Landscape Crew Grows Skills for the Workplace

woman holds up an eggplant from the raised vegetable bed

Kristine shows off an eggplant growing in one of the many raised vegetable beds.

The Life & Work Connections program offers on-the-job vocational skills training through the Landscape Crew to young adults aspiring to obtain community employment. This year, there were seven participants on the crew ranging in age from 15 to 30 years old. Work begins typically once school is out for the summer and continues through early autumn.

During their time on the crew, trainees work on both hard and soft work skills to gain the experiences vital to successful employment. The Landscape Crew is responsible for weeding, planting flower and vegetable seedlings, mulching, pruning and clipping plants, raking up leaves, sweeping walk ways, picking up trash in the parking lots, and harvesting vegetables at four of the agency’s properties.

“I liked working with plants,” says Shelby.

One man supervises another who is pruning plants

Shelby works on pruning some plants as Lake, Landscape Crew Assistant, offers guidance.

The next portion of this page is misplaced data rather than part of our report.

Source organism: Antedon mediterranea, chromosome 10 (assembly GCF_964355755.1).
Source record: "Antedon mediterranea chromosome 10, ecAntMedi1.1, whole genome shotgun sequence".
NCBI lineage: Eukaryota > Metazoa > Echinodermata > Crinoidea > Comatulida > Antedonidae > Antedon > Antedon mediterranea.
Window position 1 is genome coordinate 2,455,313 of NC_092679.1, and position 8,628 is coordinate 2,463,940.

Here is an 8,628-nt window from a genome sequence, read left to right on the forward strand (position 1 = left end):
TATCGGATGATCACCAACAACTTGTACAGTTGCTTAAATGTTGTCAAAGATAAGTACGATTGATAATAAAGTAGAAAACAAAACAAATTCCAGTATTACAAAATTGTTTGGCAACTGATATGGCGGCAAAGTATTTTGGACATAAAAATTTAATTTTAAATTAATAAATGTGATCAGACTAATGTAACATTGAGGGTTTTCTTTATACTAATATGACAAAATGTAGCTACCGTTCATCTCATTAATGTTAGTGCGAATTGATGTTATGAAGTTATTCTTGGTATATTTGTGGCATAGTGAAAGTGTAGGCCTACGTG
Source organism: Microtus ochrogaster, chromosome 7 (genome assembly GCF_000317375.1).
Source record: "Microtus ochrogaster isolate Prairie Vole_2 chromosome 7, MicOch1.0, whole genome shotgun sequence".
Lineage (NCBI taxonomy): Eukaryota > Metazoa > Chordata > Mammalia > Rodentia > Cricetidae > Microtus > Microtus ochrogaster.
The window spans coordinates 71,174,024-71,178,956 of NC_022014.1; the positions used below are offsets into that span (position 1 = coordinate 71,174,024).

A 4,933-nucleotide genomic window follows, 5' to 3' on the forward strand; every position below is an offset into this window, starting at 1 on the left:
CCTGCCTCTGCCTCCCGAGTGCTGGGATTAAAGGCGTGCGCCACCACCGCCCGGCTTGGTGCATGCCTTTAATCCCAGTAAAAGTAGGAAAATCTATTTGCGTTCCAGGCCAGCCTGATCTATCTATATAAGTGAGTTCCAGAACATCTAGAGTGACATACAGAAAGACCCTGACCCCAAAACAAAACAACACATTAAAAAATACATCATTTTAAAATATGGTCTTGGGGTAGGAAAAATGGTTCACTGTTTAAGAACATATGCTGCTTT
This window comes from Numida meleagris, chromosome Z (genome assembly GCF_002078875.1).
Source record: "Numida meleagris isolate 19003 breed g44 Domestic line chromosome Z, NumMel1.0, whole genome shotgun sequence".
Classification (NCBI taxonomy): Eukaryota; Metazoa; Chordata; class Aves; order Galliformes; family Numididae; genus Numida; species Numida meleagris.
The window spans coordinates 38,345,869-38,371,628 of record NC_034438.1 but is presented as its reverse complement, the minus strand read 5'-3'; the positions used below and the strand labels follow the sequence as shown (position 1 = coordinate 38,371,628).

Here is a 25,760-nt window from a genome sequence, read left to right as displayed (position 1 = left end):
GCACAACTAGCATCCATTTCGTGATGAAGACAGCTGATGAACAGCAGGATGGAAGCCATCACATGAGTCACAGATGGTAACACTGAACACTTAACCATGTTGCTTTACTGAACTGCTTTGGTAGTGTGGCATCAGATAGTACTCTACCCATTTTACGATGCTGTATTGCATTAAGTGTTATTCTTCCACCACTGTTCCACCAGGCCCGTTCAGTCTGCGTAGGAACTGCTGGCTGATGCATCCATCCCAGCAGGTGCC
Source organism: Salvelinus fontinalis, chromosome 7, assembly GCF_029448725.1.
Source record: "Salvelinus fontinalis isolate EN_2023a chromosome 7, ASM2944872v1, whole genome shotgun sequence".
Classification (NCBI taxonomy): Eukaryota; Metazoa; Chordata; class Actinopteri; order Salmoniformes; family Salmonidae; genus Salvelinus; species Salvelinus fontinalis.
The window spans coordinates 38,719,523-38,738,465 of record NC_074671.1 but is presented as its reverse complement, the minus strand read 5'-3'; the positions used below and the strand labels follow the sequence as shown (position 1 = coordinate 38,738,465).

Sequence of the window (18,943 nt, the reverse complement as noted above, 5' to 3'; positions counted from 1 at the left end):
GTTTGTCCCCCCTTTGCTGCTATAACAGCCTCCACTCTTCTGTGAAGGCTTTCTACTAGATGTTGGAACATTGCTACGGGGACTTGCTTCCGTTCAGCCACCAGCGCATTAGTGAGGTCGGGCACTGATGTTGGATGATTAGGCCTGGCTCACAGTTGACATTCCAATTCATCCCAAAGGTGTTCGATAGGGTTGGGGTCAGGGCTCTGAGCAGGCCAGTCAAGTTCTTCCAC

While the crew members are learning how to do the physical work, they are also building important soft skills such as communication, teamwork, networking, problem solving and developing self-awareness.

“I made friends through the landscaping crew and I liked brushing up on my gardening skills,” says Kristine.

Additionally, the crew helps to support its members’ health and wellbeing by encouraging physical outdoor activity as an antidote to boredom and stress.

“The landscaping crew was awesome and invigorating,” says Brianna. “It gets you away from everyday life, like going to school.”

The crew had a bountiful harvest this year in their gardens and took time to package up fresh herbs to share with BCFR co-workers.

“I enjoyed working with this year’s crew,” says Maureen Johnson, Client Services Coordinator and manager of the Landscape Crew. “They learned to not to give up on their goals, their dreams, on themselves. They learned to try a daunting task just one more time and finally succeeding.”